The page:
The formation of new aerosol particles is a complicated process. Researchers have only recently started to understand this process on a molecular level after instruments able to detect nanometer-scale particles became available.
The human population has altered the composition of atmospheric gas in several ways. Sulfur dioxide from industrial emissions, nitrogen oxides from traffic, and ammonia from agriculture can all affect particle formation after chemical reactions in the atmosphere. These gases can also interact with organic vapors, which originate mainly from forests and vegetation. The atmosphere contains thousands of different organic compounds, but only a small fraction of them can form and grow particles.
Earlier it was thought that new particle formation always requires sulfuric acid, which forms from the oxidation of sulfur dioxide. Later, it was found that certain organic vapors can also form particles. In this study, the researchers found that in continental moderately polluted atmospheres, e.g. in the Finnish boreal forest, particles are formed most efficiently when sulfuric acid, ammonia and organic vapors are all present simultaneously. Nitrogen oxides, on the other hand, decreased the amount of newly formed particles.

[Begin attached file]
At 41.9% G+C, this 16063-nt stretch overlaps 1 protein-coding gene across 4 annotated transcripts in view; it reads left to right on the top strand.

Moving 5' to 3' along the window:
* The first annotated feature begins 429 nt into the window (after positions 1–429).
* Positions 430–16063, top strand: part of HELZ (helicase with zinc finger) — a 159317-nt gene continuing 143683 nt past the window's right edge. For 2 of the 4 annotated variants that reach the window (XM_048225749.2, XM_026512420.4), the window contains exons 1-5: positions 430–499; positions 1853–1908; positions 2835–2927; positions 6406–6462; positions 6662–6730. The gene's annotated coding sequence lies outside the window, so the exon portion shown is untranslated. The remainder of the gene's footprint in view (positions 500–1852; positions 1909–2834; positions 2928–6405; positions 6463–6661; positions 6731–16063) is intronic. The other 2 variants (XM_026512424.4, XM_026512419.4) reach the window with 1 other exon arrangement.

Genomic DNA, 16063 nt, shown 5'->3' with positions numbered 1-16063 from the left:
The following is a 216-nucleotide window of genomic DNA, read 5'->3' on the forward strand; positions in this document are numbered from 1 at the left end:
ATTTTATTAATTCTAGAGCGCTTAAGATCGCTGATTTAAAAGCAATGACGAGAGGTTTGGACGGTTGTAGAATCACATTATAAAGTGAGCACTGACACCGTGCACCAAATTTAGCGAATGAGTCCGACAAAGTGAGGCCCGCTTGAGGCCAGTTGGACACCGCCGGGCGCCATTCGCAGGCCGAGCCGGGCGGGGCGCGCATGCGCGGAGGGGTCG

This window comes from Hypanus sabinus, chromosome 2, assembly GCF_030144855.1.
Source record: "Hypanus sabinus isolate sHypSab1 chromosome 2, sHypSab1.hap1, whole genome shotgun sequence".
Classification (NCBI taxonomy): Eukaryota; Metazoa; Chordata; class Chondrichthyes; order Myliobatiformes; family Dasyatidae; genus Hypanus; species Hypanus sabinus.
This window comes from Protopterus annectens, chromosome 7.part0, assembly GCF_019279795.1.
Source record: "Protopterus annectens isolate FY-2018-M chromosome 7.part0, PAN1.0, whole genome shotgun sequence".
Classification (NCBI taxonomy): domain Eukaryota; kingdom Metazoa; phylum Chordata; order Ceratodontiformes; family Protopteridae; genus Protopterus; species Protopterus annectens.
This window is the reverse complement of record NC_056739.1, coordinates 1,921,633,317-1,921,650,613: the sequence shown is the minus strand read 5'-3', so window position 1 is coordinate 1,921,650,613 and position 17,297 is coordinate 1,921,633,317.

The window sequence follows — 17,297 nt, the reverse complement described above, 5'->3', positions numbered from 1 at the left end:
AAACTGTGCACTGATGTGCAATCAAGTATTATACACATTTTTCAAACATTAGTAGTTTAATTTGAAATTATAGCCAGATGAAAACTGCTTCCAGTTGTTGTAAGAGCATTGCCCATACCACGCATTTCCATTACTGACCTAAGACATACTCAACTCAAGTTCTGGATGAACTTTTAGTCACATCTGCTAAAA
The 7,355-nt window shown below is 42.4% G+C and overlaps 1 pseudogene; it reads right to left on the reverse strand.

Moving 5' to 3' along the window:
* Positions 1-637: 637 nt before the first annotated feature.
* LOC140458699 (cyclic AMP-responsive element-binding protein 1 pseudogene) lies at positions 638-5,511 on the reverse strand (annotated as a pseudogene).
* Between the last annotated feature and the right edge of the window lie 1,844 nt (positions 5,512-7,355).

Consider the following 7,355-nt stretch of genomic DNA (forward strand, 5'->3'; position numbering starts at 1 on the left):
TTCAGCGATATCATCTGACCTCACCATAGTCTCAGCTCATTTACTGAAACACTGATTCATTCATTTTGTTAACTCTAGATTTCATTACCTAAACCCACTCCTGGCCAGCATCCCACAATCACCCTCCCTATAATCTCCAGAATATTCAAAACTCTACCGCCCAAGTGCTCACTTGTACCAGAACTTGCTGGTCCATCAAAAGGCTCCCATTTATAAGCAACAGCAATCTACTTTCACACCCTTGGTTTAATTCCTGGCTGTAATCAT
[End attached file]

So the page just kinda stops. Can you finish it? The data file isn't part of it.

The results help to understand how new particle formation and the associated climate impact will change if air pollution levels decrease in the future due to stricter emission control. Aerosol particles can affect the climate by scattering solar radiation and by acting as seed particles for cloud droplets. The aerosol-cloud-climate interactions are still associated with large uncertainties in current climate models.
The laboratory experiments leading to these results were conducted at the European Center for Nuclear Research, CERN, in Geneva, which has one of the best laboratory facilities for detailed particle formation studies. The study was led by Associate Professor Katrianne Lehtipalo from the University of Helsinki.
“We wanted to create the boreal forest atmosphere in our chamber,” she says. Long-term field measurements at the Hyytiala SMEAR II station in southern Finland helped the researchers to identify the right conditions for particle formation.
“Particle formation is a delicate process, and it took us a while to find the correct gas mixture, but in the end we were able to replicate atmospheric observations almost perfectly,” Lehtipalo says.
The study was conducted in collaboration between 25 different institutes in 9 different countries.
Materials provided by University of Helsinki. Note: Content may be edited for style and length.